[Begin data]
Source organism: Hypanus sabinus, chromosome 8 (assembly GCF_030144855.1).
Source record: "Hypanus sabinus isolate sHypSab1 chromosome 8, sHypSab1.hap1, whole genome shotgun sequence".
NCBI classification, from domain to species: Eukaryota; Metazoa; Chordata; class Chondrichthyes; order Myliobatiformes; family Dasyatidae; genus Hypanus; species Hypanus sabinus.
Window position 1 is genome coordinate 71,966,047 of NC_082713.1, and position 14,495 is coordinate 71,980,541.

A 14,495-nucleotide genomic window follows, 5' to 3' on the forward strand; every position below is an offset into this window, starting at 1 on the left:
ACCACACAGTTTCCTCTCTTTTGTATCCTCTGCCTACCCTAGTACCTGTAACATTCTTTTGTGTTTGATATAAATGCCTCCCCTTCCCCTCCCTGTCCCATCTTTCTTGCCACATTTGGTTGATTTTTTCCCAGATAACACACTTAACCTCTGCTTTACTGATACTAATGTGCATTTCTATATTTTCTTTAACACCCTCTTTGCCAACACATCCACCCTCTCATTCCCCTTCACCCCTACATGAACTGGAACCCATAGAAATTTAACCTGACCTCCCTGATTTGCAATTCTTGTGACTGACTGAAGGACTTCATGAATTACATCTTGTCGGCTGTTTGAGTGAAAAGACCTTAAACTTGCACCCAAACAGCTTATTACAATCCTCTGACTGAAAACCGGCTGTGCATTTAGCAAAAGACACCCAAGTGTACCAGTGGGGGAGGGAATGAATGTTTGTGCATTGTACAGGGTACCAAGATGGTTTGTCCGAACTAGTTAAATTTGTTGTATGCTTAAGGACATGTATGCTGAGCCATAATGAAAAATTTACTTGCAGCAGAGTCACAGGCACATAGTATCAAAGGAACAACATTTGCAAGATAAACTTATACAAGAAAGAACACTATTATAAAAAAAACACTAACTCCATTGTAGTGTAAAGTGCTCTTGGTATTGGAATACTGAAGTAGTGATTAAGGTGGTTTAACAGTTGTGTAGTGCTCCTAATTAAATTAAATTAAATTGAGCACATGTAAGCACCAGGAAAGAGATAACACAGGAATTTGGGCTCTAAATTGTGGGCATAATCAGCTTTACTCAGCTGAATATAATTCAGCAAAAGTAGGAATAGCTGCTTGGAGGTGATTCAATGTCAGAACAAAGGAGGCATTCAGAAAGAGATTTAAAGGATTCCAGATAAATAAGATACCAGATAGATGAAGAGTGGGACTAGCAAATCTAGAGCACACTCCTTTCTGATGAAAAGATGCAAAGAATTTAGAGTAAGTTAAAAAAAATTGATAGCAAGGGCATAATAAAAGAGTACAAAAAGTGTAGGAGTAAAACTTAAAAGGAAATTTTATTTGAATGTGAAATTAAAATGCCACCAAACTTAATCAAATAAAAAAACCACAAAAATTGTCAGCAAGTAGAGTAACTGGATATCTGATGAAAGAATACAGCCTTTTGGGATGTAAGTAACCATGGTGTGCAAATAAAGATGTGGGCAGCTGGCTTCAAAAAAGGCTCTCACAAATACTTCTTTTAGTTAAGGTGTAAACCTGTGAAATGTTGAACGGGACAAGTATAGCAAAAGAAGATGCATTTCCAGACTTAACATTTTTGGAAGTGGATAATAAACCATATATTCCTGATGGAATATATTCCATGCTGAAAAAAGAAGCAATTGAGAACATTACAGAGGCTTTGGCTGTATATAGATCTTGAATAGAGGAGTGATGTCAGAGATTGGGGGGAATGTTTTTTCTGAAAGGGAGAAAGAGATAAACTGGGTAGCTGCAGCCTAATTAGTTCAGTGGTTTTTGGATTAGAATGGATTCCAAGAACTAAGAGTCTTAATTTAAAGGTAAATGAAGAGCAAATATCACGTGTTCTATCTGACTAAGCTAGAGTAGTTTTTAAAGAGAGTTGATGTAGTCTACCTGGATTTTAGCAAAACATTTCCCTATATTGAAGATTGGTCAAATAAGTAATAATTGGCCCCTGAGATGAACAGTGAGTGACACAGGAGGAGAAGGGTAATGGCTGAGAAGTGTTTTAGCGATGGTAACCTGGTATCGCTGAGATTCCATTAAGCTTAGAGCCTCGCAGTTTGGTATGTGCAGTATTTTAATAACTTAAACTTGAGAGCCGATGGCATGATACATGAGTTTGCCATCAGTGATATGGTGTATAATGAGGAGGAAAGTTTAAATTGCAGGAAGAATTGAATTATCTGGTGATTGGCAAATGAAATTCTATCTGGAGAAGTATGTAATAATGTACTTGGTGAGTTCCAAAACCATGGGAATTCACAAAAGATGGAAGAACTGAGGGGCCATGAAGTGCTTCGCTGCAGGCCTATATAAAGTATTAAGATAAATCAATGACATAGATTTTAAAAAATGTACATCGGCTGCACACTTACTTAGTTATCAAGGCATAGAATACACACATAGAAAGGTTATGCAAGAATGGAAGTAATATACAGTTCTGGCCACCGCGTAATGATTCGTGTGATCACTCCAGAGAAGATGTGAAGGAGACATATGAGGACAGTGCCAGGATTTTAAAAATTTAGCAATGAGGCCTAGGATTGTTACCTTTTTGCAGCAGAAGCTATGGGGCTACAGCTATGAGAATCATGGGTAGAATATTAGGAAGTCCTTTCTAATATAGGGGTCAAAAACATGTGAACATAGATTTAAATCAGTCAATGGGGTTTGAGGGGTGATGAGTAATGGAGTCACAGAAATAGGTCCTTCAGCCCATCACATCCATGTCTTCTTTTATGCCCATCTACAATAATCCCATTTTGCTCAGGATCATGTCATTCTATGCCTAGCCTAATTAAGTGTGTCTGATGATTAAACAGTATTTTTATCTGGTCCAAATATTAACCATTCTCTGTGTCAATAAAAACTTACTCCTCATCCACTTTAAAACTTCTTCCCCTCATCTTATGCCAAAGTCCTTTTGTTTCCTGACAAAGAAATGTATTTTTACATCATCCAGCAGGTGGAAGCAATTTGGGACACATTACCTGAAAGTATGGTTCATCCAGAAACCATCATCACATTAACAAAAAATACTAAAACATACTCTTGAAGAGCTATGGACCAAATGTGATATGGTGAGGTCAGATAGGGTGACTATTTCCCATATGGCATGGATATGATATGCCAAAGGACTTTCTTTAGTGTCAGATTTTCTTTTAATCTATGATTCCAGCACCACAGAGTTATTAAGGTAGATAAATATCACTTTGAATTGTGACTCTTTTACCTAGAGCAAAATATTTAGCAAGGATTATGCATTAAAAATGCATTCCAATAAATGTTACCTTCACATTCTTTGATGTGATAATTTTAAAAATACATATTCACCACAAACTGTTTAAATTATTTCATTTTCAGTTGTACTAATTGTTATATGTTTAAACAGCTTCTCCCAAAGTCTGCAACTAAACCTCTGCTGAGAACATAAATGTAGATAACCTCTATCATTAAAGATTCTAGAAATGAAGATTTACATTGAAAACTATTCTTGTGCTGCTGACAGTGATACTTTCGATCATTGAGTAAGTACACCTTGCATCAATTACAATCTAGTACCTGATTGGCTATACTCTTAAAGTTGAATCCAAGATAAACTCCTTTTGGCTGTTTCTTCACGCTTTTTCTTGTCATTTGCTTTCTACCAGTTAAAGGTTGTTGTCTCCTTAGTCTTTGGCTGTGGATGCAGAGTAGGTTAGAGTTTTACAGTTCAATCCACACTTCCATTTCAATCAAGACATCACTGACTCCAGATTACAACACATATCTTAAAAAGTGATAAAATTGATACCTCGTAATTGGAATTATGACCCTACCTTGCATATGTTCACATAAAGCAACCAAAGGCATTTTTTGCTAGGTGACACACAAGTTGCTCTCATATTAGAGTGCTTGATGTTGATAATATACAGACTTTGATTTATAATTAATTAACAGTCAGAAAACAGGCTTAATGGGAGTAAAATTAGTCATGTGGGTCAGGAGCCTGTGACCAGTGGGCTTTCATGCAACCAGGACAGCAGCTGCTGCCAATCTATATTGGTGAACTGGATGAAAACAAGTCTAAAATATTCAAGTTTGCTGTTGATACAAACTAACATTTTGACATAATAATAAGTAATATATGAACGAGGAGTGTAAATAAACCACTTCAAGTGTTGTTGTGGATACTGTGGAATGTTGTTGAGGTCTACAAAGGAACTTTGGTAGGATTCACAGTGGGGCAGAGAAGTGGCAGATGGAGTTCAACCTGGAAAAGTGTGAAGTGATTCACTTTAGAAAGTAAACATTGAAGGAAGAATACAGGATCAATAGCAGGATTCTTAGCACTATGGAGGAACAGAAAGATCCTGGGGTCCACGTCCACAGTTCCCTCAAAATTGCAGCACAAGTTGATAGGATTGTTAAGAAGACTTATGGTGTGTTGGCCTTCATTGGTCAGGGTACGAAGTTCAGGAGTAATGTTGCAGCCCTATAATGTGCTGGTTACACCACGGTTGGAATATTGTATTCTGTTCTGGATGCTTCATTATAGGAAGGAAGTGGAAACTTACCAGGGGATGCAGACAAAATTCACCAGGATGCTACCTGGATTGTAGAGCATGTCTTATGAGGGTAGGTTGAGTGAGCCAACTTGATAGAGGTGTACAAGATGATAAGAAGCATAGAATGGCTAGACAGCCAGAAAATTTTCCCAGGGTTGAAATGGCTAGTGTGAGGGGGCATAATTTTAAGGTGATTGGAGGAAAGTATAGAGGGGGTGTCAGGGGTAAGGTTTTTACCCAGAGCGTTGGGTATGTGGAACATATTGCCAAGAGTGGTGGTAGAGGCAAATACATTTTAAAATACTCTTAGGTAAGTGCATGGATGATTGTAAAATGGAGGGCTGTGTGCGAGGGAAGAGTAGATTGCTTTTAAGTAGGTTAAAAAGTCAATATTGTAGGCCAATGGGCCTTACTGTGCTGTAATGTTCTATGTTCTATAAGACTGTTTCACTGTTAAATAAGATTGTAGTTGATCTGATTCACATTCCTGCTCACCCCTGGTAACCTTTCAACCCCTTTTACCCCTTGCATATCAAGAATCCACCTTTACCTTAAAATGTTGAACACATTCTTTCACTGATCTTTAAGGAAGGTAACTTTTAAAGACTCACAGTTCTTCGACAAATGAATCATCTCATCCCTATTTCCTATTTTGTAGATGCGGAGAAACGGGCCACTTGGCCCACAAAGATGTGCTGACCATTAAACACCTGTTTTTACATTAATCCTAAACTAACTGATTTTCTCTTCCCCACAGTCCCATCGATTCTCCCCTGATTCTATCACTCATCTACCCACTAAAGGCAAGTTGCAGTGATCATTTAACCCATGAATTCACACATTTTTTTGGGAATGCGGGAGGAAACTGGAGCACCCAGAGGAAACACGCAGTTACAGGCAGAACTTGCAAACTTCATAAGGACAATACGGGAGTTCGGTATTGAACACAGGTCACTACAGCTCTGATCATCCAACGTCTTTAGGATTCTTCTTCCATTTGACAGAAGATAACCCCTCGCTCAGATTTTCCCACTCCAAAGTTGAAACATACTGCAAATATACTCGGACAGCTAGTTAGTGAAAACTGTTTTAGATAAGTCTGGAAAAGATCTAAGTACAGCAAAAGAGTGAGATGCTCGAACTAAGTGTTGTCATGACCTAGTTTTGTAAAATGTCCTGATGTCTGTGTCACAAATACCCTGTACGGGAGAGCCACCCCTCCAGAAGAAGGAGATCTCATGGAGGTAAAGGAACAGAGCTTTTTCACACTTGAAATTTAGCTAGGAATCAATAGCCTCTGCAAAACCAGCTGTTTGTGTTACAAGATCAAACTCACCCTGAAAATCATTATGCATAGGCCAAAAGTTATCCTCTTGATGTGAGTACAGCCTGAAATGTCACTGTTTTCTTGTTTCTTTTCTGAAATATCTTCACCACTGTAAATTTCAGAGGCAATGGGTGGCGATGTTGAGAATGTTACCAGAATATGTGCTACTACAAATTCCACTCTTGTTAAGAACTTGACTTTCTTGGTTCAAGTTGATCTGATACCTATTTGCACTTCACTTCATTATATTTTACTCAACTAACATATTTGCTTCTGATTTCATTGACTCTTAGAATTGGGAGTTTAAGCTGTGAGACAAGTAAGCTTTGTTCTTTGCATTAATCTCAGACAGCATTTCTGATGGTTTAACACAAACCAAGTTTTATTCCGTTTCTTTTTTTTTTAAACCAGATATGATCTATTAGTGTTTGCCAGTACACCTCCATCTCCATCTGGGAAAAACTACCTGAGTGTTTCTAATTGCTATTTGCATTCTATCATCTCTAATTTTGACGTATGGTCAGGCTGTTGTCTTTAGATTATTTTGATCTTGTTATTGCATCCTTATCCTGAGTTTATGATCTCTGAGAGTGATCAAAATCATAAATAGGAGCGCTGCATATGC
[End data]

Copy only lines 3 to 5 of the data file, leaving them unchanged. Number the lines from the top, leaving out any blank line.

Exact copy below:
NCBI classification, from domain to species: Eukaryota; Metazoa; Chordata; class Chondrichthyes; order Myliobatiformes; family Dasyatidae; genus Hypanus; species Hypanus sabinus.
Window position 1 is genome coordinate 71,966,047 of NC_082713.1, and position 14,495 is coordinate 71,980,541.

A 14,495-nucleotide genomic window follows, 5' to 3' on the forward strand; every position below is an offset into this window, starting at 1 on the left: